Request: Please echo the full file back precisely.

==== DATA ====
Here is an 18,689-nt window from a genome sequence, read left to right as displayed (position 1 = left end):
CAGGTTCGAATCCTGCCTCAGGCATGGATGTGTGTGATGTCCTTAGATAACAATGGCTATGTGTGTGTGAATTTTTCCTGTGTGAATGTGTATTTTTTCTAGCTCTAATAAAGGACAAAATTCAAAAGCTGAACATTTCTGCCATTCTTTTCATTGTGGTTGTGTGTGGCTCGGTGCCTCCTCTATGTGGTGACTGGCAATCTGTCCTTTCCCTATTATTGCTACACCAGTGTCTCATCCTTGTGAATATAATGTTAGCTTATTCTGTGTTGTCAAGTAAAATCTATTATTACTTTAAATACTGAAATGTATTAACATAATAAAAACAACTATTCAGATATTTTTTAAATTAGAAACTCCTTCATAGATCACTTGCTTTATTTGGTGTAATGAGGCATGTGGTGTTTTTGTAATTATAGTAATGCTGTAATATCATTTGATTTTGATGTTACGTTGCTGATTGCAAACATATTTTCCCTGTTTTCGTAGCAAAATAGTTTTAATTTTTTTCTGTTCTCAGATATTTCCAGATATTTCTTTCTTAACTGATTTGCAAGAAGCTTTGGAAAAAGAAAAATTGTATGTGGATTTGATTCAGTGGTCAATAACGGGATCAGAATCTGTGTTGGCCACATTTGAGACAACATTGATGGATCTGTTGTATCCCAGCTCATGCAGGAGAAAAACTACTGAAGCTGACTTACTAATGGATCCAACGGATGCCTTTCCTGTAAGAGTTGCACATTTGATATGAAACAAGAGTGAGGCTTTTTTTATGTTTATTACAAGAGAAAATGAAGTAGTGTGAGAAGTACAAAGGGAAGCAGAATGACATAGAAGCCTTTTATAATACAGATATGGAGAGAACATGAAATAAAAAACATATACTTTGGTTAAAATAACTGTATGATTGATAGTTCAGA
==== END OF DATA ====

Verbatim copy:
Here is an 18,689-nt window from a genome sequence, read left to right as displayed (position 1 = left end):
CAGGTTCGAATCCTGCCTCAGGCATGGATGTGTGTGATGTCCTTAGATAACAATGGCTATGTGTGTGTGAATTTTTCCTGTGTGAATGTGTATTTTTTCTAGCTCTAATAAAGGACAAAATTCAAAAGCTGAACATTTCTGCCATTCTTTTCATTGTGGTTGTGTGTGGCTCGGTGCCTCCTCTATGTGGTGACTGGCAATCTGTCCTTTCCCTATTATTGCTACACCAGTGTCTCATCCTTGTGAATATAATGTTAGCTTATTCTGTGTTGTCAAGTAAAATCTATTATTACTTTAAATACTGAAATGTATTAACATAATAAAAACAACTATTCAGATATTTTTTAAATTAGAAACTCCTTCATAGATCACTTGCTTTATTTGGTGTAATGAGGCATGTGGTGTTTTTGTAATTATAGTAATGCTGTAATATCATTTGATTTTGATGTTACGTTGCTGATTGCAAACATATTTTCCCTGTTTTCGTAGCAAAATAGTTTTAATTTTTTTCTGTTCTCAGATATTTCCAGATATTTCTTTCTTAACTGATTTGCAAGAAGCTTTGGAAAAAGAAAAATTGTATGTGGATTTGATTCAGTGGTCAATAACGGGATCAGAATCTGTGTTGGCCACATTTGAGACAACATTGATGGATCTGTTGTATCCCAGCTCATGCAGGAGAAAAACTACTGAAGCTGACTTACTAATGGATCCAACGGATGCCTTTCCTGTAAGAGTTGCACATTTGATATGAAACAAGAGTGAGGCTTTTTTTATGTTTATTACAAGAGAAAATGAAGTAGTGTGAGAAGTACAAAGGGAAGCAGAATGACATAGAAGCCTTTTATAATACAGATATGGAGAGAACATGAAATAAAAAACATATACTTTGGTTAAAATAACTGTATGATTGATAGTTCAGA